Maybe it was the July heat, or the stock market nosedive, or maybe everyone was irritable because of those Harry Potter spoilsports. This was just one of those weeks where no one could get along. Not the Democrats and the attorney general they want prosecuted for perjury (next up: Karl Rove). Not the president and the Congress he's threatening to yank summer vacation from (and them's fighting words from President Bush). Not the fresh batch of aides to Sen. John McCain and former senator Fred Thompson who chose this week to tender their resignations.
And then there's the Democratic front-runners in the match-up we've been waiting months for -- and that lasted all week. It was the rare heavyweight bout that lived up to its billing, and yesterday (what took so long?) brought the precision blow we'd expect from a Clinton: "We have to ask, what's ever happened to the politics of hope?" said Sen. Hillary Rodham Clinton, D-N.Y.
The answer to Clinton's rhetorical query, as Sen. Barack Obama, D-Ill., knows, is that the politics of hope got angry, fed up with the fact that Clinton has essentially been handed a pass as she's evolved into an anti-war candidate. Obama's line about not wanting to a foreign policy of "Bush-Cheney lite" was more huffy than hopeful, more Howard Dean than, well, Barack Obama. "Their raised voices [were] a measure of how competitive the 2008 presidential campaign has become," write Anne Kornblut and Dan Balz of The Washington Post. "For Obama, it also marked a plunge into charge-countercharge politics after a promise to run 'a different kind of campaign.' "
We can get caught up in endless debates over who won, who started it with the shot heard 'round the political world, or whether this is good/bad/indifferent for democracy. (And Howard Wolfson and David Axelrod may yet engage in those endless debates on cable TV.) But at least this was more than the usual political name-calling: It actually highlights a substantive point of distinction between the candidates -- Obama's fresh approach versus the Clinton experience and toughness.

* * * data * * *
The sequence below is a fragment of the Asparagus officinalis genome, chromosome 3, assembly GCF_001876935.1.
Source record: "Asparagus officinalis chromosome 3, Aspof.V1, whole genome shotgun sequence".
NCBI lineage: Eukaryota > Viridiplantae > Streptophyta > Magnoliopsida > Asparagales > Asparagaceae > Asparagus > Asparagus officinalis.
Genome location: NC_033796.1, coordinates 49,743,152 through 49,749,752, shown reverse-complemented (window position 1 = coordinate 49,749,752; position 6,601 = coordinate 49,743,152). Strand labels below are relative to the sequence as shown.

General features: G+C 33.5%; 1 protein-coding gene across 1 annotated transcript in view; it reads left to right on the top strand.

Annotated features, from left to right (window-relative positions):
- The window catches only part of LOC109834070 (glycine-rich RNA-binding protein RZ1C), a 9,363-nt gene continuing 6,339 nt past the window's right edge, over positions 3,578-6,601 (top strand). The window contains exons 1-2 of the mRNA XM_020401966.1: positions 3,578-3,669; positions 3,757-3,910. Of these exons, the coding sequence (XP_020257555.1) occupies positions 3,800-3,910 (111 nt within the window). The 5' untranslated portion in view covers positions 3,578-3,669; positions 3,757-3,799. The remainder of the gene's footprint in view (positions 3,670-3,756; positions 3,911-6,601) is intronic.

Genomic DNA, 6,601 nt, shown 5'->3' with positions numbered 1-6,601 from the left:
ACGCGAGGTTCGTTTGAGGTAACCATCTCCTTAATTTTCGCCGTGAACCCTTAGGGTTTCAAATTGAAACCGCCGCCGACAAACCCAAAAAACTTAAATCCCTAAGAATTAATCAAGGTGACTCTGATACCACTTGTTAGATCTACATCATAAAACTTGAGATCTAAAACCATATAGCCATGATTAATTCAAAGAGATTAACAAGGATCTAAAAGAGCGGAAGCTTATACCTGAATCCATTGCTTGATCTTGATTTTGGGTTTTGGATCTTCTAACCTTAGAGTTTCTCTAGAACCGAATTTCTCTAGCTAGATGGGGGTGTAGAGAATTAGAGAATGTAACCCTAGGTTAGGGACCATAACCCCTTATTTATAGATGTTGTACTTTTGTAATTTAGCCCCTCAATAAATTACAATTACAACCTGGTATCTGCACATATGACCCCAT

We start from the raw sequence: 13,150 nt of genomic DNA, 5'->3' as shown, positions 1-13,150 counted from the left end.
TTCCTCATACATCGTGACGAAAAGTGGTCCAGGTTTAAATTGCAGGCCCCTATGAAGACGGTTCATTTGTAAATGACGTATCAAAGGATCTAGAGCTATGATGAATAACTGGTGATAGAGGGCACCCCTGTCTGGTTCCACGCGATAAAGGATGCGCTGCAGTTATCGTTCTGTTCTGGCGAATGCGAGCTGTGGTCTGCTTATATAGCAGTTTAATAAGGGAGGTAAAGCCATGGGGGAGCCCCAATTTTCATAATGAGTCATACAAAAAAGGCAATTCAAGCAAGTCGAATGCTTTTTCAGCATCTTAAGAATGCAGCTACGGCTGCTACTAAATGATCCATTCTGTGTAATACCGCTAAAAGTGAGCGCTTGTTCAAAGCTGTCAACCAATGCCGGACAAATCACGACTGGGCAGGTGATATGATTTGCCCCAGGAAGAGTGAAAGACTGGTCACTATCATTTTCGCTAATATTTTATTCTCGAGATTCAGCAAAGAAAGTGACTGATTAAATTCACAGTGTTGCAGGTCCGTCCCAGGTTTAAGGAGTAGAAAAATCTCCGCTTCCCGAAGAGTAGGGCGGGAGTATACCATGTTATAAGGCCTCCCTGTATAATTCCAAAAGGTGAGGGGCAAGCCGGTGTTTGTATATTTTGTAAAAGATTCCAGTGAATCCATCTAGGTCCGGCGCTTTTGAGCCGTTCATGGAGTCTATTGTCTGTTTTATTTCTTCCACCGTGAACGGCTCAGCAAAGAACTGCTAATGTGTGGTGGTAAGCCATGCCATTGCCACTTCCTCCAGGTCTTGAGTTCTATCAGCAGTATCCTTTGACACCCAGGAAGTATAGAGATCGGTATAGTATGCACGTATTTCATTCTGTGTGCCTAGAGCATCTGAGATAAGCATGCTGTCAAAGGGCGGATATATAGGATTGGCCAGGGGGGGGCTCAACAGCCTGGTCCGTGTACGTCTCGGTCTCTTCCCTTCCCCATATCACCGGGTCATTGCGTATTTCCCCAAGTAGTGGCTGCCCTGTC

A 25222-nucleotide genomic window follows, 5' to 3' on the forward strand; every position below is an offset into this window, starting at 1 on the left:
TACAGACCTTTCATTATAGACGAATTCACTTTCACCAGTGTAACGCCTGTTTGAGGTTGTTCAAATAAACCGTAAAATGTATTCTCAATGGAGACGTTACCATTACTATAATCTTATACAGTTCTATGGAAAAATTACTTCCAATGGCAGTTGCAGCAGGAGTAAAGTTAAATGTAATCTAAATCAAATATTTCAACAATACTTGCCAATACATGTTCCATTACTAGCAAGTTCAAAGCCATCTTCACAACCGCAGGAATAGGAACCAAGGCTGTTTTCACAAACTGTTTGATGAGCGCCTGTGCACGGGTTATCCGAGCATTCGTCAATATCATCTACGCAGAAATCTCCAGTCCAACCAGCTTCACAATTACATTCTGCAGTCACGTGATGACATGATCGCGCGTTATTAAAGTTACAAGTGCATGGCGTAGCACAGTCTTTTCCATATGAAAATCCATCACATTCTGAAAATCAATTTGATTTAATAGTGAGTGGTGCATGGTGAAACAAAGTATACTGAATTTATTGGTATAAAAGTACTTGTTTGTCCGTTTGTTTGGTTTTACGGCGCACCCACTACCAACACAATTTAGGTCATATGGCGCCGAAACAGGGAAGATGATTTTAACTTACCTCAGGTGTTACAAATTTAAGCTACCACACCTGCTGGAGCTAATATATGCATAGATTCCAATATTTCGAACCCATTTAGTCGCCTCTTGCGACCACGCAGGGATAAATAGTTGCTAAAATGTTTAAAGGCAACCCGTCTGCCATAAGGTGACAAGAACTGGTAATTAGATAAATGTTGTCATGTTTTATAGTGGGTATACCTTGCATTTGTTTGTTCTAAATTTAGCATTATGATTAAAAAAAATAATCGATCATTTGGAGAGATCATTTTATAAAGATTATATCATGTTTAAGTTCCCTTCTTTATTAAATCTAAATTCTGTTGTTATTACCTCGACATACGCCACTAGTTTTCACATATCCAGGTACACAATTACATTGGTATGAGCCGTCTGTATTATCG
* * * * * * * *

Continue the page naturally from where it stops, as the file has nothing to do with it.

We may go months before we see a political brawl this juicy, with testy words to match sharp distinctions that define the two people who at this moment stand the best chance of becoming the next president. "Clinton saw a chance to feed doubts about her main challenger's readiness to stand on the world stage," Politico's Ben Smith writes. "Obama, after a moment of doubt, took the offensive to paint himself as the true apostle of the kind of dramatic change that Americans -- and particularly Democrats -- say they want."
Don't think it's over, not with both sides generally pleased with the confrontation. "She is getting a look at what kind of punch Obama can throw when the lights are actually on in the arena," writes Chisti Parsons of the Chicago Tribune. "And he can demonstrate to the party's talent scouts that he is capable of getting into the ring with her."